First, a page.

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Raptor Ridge Winery Blog

 

 

Jonathan Ziemba
 
November 20, 2015 | Jonathan Ziemba

An Introduction to Whole Cluster at Raptor Ridge

As Thanksgiving weekend approaches, we are looking forward to another release of one of our 2014 vintage Pinot Noirs. On the heels of our October Flight Club release, consisting of 2014 Shea Vineyard and 2014 Gran Moraine Vineyard, we are excited to offer a wine from our own vines: the 2014 Estate Whole Cluster Pinot Noir.

As the name suggests, whole cluster fermentation refers to the addition of grapes still attached to their stems into the fermentation vessel. Each cluster of grapes is held together by the pedicels (the growth immediately attaching the individual grape to the stem) and the rachis (the central stem emerging from the fruiting cane and binding the cluster of grapes). Along with the biological ripening of grapes, these stems transform over the growing season as they develop chemical compounds called lignins. As lignification progresses, stems lose their pliant and tender green qualities, darken to a deeper hue of greenish brown, and more closely resemble the wooden texture of the canes of the vine.

The addition of “under ripe” grape stems into a ferment risks imparting green, vegetal aromas to the resulting wine. Fortunately, the use of a crusher/destemmer for red grapes allows producers to remove these undesirable flavors in the case of stems which are green and undeveloped. Warm and dry vintages, however, offer the occasion for whole cluster fermentation, which can provide remarkable flavor characteristics. Raptor Ridge joins a host of producers in the Willamette Valley working with whole cluster, aiming toward delicate spice and tannin in their wines. I asked Scott about his motivation to produce a whole cluster bottle: “When you think about it, destemmers have only been available in modern times, about the last 60 years.  So, vintages for 1955 or older are mostly 100% whole cluster.   The grapes were loaded into fermentation vats and the vintage was treaded out.  Tasting some recent Oregon wines where a percentage of the ferment was whole cluster, I became curious.  Since about 2005, I have tested-out the effects of adding whole clusters into my fermentations at varying degrees.”                   

Our 2014 Estate Whole Cluster is drawn from three blocks, and is composed mostly of Pinot Noir clone 114, with a small percentage of Pommard. We observed these blocks to have plenty of sun exposure, increasing the likelihood of ripe, lignified stems. Scott explains what about 2014 lent itself to the whole cluster experiment:  “Like the 2015 to follow, the dryer the vintage, the less “sap” that is flowing into the stems and rachis. In dry years, one gets the spice and ripe tannins into the ferment that produces the sought aromatics and silky palate feel.   If the growing season is not dry, the vines remain in a vegetative state where using the whole cluster may produce unwanted herbaceous, green flavors.”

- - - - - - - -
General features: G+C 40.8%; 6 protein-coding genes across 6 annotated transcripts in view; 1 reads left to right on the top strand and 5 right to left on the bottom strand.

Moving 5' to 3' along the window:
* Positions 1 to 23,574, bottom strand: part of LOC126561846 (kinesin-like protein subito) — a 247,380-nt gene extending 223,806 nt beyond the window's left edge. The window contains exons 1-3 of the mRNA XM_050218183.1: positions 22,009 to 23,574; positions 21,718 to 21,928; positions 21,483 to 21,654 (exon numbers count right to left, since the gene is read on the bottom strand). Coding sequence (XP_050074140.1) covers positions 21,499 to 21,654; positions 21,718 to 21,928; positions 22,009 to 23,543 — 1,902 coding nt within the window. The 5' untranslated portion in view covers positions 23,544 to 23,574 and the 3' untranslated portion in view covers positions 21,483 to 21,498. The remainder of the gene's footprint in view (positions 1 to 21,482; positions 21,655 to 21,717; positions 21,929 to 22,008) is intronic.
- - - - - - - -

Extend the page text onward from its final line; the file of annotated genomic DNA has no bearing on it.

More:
After harvest, Scott and Kevin carefully layered whole cluster with destemmed grapes in the fermenters, including 15% whole cluster on average. The overall percentage of whole cluster used in such fermentations varies among Willamette Valley producers. Scott: “My past experience is that, with whole cluster ferments, a little goes a long way. We don’t want this to be a stand-out feature.  Rather we want the technique of whole cluster to support the style of Pinot noir:  silky texture, complex aromas of spice and flowers, and long finish.”

After nine months in barrel, the finished wine combines two hallmark characteristics of whole cluster pinot noir. First, the inclusion of ripe stems supplies an appealing tannin profile, which ties together the velvety and broad texture of the wine. These tannins will contribute to the maturation of the wine, but also make it quite appealing in its youth. The inclusion of whole cluster also enables the process of fermentation within intact berries. This is one of the features most often cited by producers of whole cluster as producing fruity and floral aromatics in finished wines.  The distinctive qualities of whole cluster fermentation should be apparent when compared to the forthcoming 2014 Estate Pinot Noir, or other wines from the 2014 vintage. Scott has also suggested working whole cluster into Raptor Ridge Vineyard Designate wines: “it is most important for this to enhance the true characteristics of the vineyard rather than overtake the wine as its own dominant feature.” We look forward to seeing what the next vintage offers us, and, in the meantime, how the 2014 Estate Whole Cluster evolves in the bottle. 

Explore the 2014 Whole Cluster and other Estate wines here

 

sources: (http://www.princeofpinot.com/article/865/)

              (http://www.wineanorak.com/wholebunch.htm)

              (grape cluster image: www.youcellar.com)

Time Posted: Nov 20, 2015 at 4:44 PM